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6 Things to Know About Missouri Divorce Laws:

Updated: Mar 5, 2019


One of the hardest decisions you will ever have to make will be whether or not to dissolve your marriage. There are a plethora of emotions that will go into this decision making process but here are five things to consider when getting a divorce in the state of Missouri.


1-  What are acceptable grounds for divorce?

Missouri has limited “no fault” divorce, which means you do not have to prove cruelty, adultery, etc., if your marriage is “irretrievably broken” is grounds for a divorce or dissolution.


2-  What does the term dissolution mean?

The State of Missouri uses the term “Dissolution of Marriage” rather than “divorce”.  


3-  What type of time line can I expect?

Your dissolution request will not be reviewed for at least 31 days after its filing.  Most cases will typically be heard in Circuit Court between 60 – 90 days after the filing.  


4-  What does “uncontested” dissolution mean?

If your dissolution is uncontested, it means both spouses agree to all aspects of the dissolution such as custody, visitation, division of property, debt payment, etc. and a trail is not necessary.  If one spouse disputes any of the matters and an agreement cannot be reached, a trial will be necessary.


5-  What options do I have for custody of our children?

There are three forms of custody under Missouri Divorce Law; Joint Legal Custody, Joint Physical Custody and Sole Custody.  Joint Legal Custody mean both parents shall share in all important decisions for the well-being of the child or children.  A specific plan for this action must be included in the Court order. Joint Physical Custody means both parents shall have significant periods of time spent with the child or children, residing in their home or under care or supervision and does not require equal sharing of physical custody.  Sole Custody means one parent makes all the decisions regarding the child or children and they primarily live with that parent. The child can still have temporary custody or visitations with the other parent.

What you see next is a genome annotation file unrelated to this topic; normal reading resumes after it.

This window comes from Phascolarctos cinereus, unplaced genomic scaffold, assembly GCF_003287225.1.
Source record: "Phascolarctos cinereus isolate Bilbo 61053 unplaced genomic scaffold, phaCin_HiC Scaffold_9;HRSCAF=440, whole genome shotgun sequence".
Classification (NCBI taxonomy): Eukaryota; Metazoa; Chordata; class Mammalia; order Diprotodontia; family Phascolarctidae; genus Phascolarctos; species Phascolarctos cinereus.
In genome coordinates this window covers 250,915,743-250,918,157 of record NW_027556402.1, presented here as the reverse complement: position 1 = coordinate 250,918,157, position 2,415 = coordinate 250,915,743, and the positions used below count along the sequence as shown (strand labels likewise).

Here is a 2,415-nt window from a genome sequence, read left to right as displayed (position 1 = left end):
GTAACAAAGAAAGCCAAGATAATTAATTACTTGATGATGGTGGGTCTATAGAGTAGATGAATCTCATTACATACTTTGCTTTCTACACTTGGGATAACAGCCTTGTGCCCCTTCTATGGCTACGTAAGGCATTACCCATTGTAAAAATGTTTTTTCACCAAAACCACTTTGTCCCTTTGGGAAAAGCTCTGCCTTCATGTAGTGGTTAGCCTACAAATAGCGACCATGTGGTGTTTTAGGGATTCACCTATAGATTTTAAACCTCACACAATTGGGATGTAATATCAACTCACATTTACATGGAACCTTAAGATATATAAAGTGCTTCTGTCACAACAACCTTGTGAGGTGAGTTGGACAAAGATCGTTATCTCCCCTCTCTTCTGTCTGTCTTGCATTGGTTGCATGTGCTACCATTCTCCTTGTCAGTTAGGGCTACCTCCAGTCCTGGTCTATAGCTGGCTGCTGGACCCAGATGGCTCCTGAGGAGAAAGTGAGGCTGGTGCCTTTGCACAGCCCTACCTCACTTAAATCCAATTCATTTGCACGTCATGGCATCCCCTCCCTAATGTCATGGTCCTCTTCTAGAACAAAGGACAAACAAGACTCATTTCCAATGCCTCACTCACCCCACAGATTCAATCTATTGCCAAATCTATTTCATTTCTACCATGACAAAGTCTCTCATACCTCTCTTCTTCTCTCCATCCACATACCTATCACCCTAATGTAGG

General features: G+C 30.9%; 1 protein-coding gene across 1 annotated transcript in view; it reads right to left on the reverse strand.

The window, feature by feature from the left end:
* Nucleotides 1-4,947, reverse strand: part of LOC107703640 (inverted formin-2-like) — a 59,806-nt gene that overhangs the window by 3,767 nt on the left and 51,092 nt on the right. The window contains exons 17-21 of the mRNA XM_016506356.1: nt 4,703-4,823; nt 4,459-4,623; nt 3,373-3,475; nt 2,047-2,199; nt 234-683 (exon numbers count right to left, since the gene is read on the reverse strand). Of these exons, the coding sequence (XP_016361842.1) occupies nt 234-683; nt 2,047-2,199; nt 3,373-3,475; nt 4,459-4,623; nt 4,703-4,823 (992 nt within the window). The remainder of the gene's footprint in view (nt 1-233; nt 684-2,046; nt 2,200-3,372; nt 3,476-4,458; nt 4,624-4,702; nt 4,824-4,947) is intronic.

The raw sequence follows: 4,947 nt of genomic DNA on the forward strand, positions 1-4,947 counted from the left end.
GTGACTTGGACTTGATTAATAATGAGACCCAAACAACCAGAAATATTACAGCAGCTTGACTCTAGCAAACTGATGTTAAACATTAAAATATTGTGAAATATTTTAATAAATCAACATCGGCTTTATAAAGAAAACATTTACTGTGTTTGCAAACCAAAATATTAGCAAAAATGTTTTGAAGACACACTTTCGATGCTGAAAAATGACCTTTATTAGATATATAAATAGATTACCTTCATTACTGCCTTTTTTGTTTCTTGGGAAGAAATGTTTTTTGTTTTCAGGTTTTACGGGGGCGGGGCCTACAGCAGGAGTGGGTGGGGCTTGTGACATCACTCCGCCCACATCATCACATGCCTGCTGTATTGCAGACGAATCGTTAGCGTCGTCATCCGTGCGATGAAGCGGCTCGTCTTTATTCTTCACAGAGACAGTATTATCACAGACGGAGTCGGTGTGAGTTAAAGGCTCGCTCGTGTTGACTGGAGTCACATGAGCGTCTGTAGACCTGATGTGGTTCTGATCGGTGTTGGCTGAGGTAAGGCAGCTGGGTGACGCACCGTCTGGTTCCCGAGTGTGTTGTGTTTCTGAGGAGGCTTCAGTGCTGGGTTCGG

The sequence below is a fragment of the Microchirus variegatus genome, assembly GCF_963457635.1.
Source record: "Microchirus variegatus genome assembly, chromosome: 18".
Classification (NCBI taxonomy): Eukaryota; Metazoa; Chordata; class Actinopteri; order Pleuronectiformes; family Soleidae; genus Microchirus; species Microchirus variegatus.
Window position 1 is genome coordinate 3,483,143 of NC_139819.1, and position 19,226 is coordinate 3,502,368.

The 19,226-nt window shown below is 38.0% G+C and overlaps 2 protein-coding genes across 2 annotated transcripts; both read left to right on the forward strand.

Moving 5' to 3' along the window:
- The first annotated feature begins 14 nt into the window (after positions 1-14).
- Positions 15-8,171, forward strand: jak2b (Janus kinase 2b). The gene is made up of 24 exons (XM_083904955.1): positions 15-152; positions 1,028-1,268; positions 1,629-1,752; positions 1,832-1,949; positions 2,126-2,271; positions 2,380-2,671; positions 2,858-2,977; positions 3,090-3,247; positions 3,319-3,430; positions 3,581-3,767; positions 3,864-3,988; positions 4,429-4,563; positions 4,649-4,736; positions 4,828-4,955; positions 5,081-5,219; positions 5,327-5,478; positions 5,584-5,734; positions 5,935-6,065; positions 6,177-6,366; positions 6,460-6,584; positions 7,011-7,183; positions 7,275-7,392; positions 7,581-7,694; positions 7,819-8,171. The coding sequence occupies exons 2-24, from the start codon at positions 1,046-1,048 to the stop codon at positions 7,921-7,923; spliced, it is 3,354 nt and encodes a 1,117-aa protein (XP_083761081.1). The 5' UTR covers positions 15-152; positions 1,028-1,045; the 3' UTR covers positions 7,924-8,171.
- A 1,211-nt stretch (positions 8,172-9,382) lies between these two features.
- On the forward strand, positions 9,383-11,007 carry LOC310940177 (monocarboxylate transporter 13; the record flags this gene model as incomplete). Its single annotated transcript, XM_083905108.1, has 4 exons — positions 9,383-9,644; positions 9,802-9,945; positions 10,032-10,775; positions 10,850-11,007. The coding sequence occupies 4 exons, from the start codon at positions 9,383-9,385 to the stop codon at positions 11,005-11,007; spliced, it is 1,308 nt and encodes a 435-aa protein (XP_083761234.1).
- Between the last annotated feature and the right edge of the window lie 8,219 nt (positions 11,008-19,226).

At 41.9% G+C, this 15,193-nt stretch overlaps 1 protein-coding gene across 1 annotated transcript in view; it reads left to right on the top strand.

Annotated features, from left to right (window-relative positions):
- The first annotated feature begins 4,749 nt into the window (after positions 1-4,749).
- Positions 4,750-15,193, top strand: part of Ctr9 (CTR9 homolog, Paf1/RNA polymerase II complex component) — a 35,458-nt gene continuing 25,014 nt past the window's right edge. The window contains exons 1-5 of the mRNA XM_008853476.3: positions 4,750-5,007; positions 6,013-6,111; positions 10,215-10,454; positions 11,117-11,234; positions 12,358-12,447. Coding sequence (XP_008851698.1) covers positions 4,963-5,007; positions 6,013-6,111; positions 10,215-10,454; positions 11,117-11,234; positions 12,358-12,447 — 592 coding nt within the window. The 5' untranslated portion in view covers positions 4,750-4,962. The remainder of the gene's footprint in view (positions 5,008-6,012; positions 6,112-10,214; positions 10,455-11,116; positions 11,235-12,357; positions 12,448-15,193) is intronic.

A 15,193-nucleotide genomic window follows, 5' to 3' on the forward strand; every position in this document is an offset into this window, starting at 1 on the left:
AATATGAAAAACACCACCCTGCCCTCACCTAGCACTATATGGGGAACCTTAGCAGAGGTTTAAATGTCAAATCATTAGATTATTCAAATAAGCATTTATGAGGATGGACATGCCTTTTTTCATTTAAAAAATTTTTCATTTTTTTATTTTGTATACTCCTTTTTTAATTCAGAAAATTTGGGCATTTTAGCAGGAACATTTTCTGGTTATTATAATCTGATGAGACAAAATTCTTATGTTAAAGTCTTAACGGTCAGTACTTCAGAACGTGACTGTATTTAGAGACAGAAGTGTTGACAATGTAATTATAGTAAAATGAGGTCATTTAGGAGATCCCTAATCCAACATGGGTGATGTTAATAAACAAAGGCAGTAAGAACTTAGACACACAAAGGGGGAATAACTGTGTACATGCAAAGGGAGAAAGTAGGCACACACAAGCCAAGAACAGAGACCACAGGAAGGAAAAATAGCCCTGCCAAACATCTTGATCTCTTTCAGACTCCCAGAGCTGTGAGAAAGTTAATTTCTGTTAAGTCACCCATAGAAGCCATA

6- Will I be able to change my name back to my maiden name after the dissolution is finalized?

The spouse must petition the court during the divorce proceedings for a name change.  


If you or someone you know is considering getting a divorce, have them reach out to our office and set up a consultation today. Let Smith & Turley help you navigate these challenging and sometimes murky waters.



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